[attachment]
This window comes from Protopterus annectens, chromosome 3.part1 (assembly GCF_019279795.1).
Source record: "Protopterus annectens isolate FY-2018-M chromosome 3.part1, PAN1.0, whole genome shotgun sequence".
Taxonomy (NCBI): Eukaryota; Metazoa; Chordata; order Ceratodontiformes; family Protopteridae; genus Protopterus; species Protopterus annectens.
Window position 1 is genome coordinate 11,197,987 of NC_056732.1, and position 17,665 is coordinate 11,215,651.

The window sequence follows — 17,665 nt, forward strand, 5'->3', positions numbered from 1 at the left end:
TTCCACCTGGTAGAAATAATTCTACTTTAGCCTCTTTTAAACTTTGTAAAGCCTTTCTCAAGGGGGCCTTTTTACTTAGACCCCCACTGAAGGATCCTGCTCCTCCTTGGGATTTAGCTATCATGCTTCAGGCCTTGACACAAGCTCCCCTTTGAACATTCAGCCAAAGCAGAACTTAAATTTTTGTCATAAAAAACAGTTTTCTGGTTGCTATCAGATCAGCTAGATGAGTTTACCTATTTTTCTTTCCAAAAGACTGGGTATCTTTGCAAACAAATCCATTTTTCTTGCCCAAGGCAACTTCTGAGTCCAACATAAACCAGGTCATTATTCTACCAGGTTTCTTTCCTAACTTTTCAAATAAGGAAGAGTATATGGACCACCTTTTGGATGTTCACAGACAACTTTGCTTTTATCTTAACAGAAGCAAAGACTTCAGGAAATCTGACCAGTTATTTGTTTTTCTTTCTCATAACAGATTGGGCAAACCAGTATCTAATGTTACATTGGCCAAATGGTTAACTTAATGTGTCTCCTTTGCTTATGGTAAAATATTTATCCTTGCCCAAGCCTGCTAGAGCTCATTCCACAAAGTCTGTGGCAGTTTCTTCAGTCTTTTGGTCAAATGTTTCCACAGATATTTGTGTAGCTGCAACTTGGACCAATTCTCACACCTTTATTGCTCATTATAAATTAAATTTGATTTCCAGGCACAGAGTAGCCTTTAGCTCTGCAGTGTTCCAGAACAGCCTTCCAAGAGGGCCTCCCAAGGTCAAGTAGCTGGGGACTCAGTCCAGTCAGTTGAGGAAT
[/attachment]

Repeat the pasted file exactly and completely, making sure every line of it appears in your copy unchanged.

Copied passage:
This window comes from Protopterus annectens, chromosome 3.part1 (assembly GCF_019279795.1).
Source record: "Protopterus annectens isolate FY-2018-M chromosome 3.part1, PAN1.0, whole genome shotgun sequence".
Taxonomy (NCBI): Eukaryota; Metazoa; Chordata; order Ceratodontiformes; family Protopteridae; genus Protopterus; species Protopterus annectens.
Window position 1 is genome coordinate 11,197,987 of NC_056732.1, and position 17,665 is coordinate 11,215,651.

The window sequence follows — 17,665 nt, forward strand, 5'->3', positions numbered from 1 at the left end:
TTCCACCTGGTAGAAATAATTCTACTTTAGCCTCTTTTAAACTTTGTAAAGCCTTTCTCAAGGGGGCCTTTTTACTTAGACCCCCACTGAAGGATCCTGCTCCTCCTTGGGATTTAGCTATCATGCTTCAGGCCTTGACACAAGCTCCCCTTTGAACATTCAGCCAAAGCAGAACTTAAATTTTTGTCATAAAAAACAGTTTTCTGGTTGCTATCAGATCAGCTAGATGAGTTTACCTATTTTTCTTTCCAAAAGACTGGGTATCTTTGCAAACAAATCCATTTTTCTTGCCCAAGGCAACTTCTGAGTCCAACATAAACCAGGTCATTATTCTACCAGGTTTCTTTCCTAACTTTTCAAATAAGGAAGAGTATATGGACCACCTTTTGGATGTTCACAGACAACTTTGCTTTTATCTTAACAGAAGCAAAGACTTCAGGAAATCTGACCAGTTATTTGTTTTTCTTTCTCATAACAGATTGGGCAAACCAGTATCTAATGTTACATTGGCCAAATGGTTAACTTAATGTGTCTCCTTTGCTTATGGTAAAATATTTATCCTTGCCCAAGCCTGCTAGAGCTCATTCCACAAAGTCTGTGGCAGTTTCTTCAGTCTTTTGGTCAAATGTTTCCACAGATATTTGTGTAGCTGCAACTTGGACCAATTCTCACACCTTTATTGCTCATTATAAATTAAATTTGATTTCCAGGCACAGAGTAGCCTTTAGCTCTGCAGTGTTCCAGAACAGCCTTCCAAGAGGGCCTCCCAAGGTCAAGTAGCTGGGGACTCAGTCCAGTCAGTTGAGGAAT